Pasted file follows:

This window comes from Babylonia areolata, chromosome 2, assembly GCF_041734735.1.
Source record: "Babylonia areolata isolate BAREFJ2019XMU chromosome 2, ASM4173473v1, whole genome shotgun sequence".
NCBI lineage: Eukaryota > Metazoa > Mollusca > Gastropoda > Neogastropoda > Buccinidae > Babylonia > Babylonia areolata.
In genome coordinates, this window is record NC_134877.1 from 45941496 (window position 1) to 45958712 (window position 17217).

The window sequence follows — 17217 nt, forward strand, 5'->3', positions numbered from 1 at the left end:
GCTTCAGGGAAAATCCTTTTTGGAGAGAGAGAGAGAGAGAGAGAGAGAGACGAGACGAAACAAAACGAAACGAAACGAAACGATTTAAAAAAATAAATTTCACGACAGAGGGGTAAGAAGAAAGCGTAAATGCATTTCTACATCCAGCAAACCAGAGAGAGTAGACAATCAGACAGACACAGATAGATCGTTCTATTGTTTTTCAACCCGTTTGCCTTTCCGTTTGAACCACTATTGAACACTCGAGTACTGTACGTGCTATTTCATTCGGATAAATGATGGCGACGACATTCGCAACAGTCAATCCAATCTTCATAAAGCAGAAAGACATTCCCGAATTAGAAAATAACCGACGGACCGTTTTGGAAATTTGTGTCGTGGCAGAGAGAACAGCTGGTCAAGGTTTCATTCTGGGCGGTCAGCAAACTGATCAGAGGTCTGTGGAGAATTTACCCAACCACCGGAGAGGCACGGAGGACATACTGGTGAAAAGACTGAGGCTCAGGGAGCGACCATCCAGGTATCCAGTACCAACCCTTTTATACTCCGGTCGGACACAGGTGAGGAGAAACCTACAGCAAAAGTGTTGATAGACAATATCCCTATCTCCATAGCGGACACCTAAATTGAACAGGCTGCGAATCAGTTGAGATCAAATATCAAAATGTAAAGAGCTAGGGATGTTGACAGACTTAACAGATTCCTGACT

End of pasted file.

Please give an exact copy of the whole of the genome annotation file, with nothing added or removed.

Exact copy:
This window comes from Babylonia areolata, chromosome 2, assembly GCF_041734735.1.
Source record: "Babylonia areolata isolate BAREFJ2019XMU chromosome 2, ASM4173473v1, whole genome shotgun sequence".
NCBI lineage: Eukaryota > Metazoa > Mollusca > Gastropoda > Neogastropoda > Buccinidae > Babylonia > Babylonia areolata.
In genome coordinates, this window is record NC_134877.1 from 45941496 (window position 1) to 45958712 (window position 17217).

The window sequence follows — 17217 nt, forward strand, 5'->3', positions numbered from 1 at the left end:
GCTTCAGGGAAAATCCTTTTTGGAGAGAGAGAGAGAGAGAGAGAGAGAGACGAGACGAAACAAAACGAAACGAAACGAAACGATTTAAAAAAATAAATTTCACGACAGAGGGGTAAGAAGAAAGCGTAAATGCATTTCTACATCCAGCAAACCAGAGAGAGTAGACAATCAGACAGACACAGATAGATCGTTCTATTGTTTTTCAACCCGTTTGCCTTTCCGTTTGAACCACTATTGAACACTCGAGTACTGTACGTGCTATTTCATTCGGATAAATGATGGCGACGACATTCGCAACAGTCAATCCAATCTTCATAAAGCAGAAAGACATTCCCGAATTAGAAAATAACCGACGGACCGTTTTGGAAATTTGTGTCGTGGCAGAGAGAACAGCTGGTCAAGGTTTCATTCTGGGCGGTCAGCAAACTGATCAGAGGTCTGTGGAGAATTTACCCAACCACCGGAGAGGCACGGAGGACATACTGGTGAAAAGACTGAGGCTCAGGGAGCGACCATCCAGGTATCCAGTACCAACCCTTTTATACTCCGGTCGGACACAGGTGAGGAGAAACCTACAGCAAAAGTGTTGATAGACAATATCCCTATCTCCATAGCGGACACCTAAATTGAACAGGCTGCGAATCAGTTGAGATCAAATATCAAAATGTAAAGAGCTAGGGATGTTGACAGACTTAACAGATTCCTGACT